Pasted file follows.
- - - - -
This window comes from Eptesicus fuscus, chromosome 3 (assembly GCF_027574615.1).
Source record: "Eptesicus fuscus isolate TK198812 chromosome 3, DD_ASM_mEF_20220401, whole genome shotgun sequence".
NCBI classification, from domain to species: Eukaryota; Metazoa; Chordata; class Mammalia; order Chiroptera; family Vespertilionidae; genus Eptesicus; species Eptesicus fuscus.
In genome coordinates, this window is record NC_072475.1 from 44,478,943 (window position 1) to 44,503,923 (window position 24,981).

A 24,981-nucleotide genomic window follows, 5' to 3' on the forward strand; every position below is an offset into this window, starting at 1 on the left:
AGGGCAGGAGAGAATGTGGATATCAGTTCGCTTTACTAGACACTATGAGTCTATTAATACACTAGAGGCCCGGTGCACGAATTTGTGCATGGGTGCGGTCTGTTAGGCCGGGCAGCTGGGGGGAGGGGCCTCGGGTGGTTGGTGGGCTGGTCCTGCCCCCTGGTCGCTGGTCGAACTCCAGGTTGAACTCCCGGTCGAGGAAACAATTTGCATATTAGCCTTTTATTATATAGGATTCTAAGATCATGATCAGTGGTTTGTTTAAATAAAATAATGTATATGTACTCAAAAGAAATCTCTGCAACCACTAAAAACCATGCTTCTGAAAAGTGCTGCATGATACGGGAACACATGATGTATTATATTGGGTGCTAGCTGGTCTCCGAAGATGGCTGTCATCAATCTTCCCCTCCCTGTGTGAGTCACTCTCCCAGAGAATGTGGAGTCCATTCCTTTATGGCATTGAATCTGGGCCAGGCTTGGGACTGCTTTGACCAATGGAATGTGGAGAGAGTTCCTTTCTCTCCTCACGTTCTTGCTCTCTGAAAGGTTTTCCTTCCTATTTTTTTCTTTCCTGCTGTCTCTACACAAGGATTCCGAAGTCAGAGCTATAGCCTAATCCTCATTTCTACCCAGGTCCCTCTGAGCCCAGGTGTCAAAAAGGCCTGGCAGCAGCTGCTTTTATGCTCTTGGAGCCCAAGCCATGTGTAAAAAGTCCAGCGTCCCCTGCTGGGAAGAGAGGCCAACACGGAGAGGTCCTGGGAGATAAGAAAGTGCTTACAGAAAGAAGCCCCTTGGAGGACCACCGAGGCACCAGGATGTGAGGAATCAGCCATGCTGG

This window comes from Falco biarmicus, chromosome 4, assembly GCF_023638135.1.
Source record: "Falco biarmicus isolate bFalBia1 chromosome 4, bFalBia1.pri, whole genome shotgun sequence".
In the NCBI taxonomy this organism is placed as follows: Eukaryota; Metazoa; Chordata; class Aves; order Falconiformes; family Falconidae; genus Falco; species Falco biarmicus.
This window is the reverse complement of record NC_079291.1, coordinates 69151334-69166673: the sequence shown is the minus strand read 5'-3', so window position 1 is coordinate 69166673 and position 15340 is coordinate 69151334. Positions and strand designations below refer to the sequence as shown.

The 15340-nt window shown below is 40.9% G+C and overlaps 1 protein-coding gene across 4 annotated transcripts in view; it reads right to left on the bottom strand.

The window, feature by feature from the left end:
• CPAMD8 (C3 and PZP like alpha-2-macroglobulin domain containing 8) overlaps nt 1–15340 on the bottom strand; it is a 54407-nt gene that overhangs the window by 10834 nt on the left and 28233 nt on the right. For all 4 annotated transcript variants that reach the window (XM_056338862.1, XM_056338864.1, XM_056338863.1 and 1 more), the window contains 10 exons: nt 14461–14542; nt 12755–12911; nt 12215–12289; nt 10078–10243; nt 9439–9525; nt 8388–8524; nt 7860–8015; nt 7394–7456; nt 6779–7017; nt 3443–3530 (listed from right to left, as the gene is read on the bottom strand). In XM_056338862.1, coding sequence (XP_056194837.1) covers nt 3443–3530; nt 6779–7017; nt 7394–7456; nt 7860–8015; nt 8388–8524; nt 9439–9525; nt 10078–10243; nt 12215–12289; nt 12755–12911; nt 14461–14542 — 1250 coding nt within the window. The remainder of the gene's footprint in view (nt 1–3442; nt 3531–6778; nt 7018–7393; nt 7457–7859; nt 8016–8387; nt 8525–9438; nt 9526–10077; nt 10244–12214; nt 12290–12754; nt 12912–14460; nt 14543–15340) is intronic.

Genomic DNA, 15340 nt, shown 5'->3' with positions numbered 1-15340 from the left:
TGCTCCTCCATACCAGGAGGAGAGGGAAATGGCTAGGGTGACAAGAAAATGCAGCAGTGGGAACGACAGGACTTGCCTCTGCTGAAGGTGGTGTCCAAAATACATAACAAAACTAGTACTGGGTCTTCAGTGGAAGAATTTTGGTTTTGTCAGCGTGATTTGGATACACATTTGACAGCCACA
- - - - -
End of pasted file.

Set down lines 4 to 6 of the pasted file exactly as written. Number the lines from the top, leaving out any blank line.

In genome coordinates, this window is record NC_072475.1 from 44,478,943 (window position 1) to 44,503,923 (window position 24,981).

A 24,981-nucleotide genomic window follows, 5' to 3' on the forward strand; every position below is an offset into this window, starting at 1 on the left:
AGGGCAGGAGAGAATGTGGATATCAGTTCGCTTTACTAGACACTATGAGTCTATTAATACACTAGAGGCCCGGTGCACGAATTTGTGCATGGGTGCGGTCTGTTAGGCCGGGCAGCTGGGGGGAGGGGCCTCGGGTGGTTGGTGGGCTGGTCCTGCCCCCTGGTCGCTGGTCGAACTCCAGGTTGAACTCCCGGTCGAGGAAACAATTTGCATATTAGCCTTTTATTATATAGGATTCTAAGATCATGATCAGTGGTTTGTTTAAATAAAATAATGTATATGTACTCAAAAGAAATCTCTGCAACCACTAAAAACCATGCTTCTGAAAAGTGCTGCATGATACGGGAACACATGATGTATTATATTGGGTGCTAGCTGGTCTCCGAAGATGGCTGTCATCAATCTTCCCCTCCCTGTGTGAGTCACTCTCCCAGAGAATGTGGAGTCCATTCCTTTATGGCATTGAATCTGGGCCAGGCTTGGGACTGCTTTGACCAATGGAATGTGGAGAGAGTTCCTTTCTCTCCTCACGTTCTTGCTCTCTGAAAGGTTTTCCTTCCTATTTTTTTCTTTCCTGCTGTCTCTACACAAGGATTCCGAAGTCAGAGCTATAGCCTAATCCTCATTTCTACCCAGGTCCCTCTGAGCCCAGGTGTCAAAAAGGCCTGGCAGCAGCTGCTTTTATGCTCTTGGAGCCCAAGCCATGTGTAAAAAGTCCAGCGTCCCCTGCTGGGAAGAGAGGCCAACACGGAGAGGTCCTGGGAGATAAGAAAGTGCTTACAGAAAGAAGCCCCTTGGAGGACCACCGAGGCACCAGGATGTGAGGAATCAGCCATGCTGG